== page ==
“We had as little as one, two, three, four weeks to build certain things from scratch that came down from the Prime Minister, Secretary of State, etc… and we were able to then duplicate that success in response to the Ukraine war as well.”


Championing diverse representation in technology

What inspired Akorita to pursue a career in technology?


“One of the things that I had hoped when I'd gone into government… I had hoped to progress because there's quite a lack of [diverse] representation.”


Akorita raised a pertinent issue in the technology sector—the disproportionately low representation of women, specifically black women, which currently stands at 0.7 percent. In stark contrast, she reports that these figures are different within her organisation.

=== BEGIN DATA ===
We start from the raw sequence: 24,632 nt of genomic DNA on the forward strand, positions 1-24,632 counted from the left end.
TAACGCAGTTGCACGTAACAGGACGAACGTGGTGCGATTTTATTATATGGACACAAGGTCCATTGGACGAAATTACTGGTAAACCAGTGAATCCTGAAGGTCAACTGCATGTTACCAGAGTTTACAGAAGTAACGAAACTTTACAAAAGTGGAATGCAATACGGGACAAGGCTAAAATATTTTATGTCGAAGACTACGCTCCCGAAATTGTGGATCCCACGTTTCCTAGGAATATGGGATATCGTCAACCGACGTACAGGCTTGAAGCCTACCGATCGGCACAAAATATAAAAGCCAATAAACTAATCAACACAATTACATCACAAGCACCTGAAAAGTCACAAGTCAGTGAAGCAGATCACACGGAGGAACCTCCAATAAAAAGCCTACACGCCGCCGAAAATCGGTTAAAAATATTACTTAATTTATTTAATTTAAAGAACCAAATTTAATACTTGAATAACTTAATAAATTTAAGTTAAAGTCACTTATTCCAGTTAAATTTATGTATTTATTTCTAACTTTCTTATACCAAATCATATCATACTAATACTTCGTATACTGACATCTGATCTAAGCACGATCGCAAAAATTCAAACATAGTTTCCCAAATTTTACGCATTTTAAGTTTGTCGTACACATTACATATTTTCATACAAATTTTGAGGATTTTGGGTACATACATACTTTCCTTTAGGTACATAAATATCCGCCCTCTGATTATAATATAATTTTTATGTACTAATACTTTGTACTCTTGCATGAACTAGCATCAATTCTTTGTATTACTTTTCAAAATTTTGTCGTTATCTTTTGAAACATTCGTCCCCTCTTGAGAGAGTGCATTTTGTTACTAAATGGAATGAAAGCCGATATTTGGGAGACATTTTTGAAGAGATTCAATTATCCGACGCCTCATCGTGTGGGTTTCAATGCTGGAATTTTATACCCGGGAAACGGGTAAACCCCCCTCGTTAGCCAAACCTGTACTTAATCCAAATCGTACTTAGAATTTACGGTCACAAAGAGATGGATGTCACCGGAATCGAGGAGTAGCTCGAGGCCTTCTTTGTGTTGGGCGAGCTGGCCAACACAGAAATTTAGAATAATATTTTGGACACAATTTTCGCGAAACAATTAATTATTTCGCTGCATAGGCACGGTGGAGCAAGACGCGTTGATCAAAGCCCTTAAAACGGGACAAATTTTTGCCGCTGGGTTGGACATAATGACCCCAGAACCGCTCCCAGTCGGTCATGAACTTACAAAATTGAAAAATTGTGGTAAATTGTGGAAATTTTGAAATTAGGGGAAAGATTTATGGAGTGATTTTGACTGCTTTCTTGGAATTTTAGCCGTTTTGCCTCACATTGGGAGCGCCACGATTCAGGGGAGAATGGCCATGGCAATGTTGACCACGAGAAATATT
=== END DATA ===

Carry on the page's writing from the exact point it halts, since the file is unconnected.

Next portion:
With the representation of this demographic at BEIS falling between six and 10 percent, she explained that the steps taken towards diversity are attributed to their thoughtful approach to sourcing talent.


“We take people from all kinds of backgrounds, not just technology backgrounds. If people have a willingness, a propensity to learn, that's the more important thing,” she said.


Going into detail about the organisation’s efforts to diversify the hiring process, Akorita made it clear that careful attention is given to the narrative and language in the job adverts they send out, ensuring it is welcoming to all demographics and not influenced by any form of conscious or unconscious bias.


“We look very closely at the language to make sure it's not coded or gendered or exclusionary,” she said.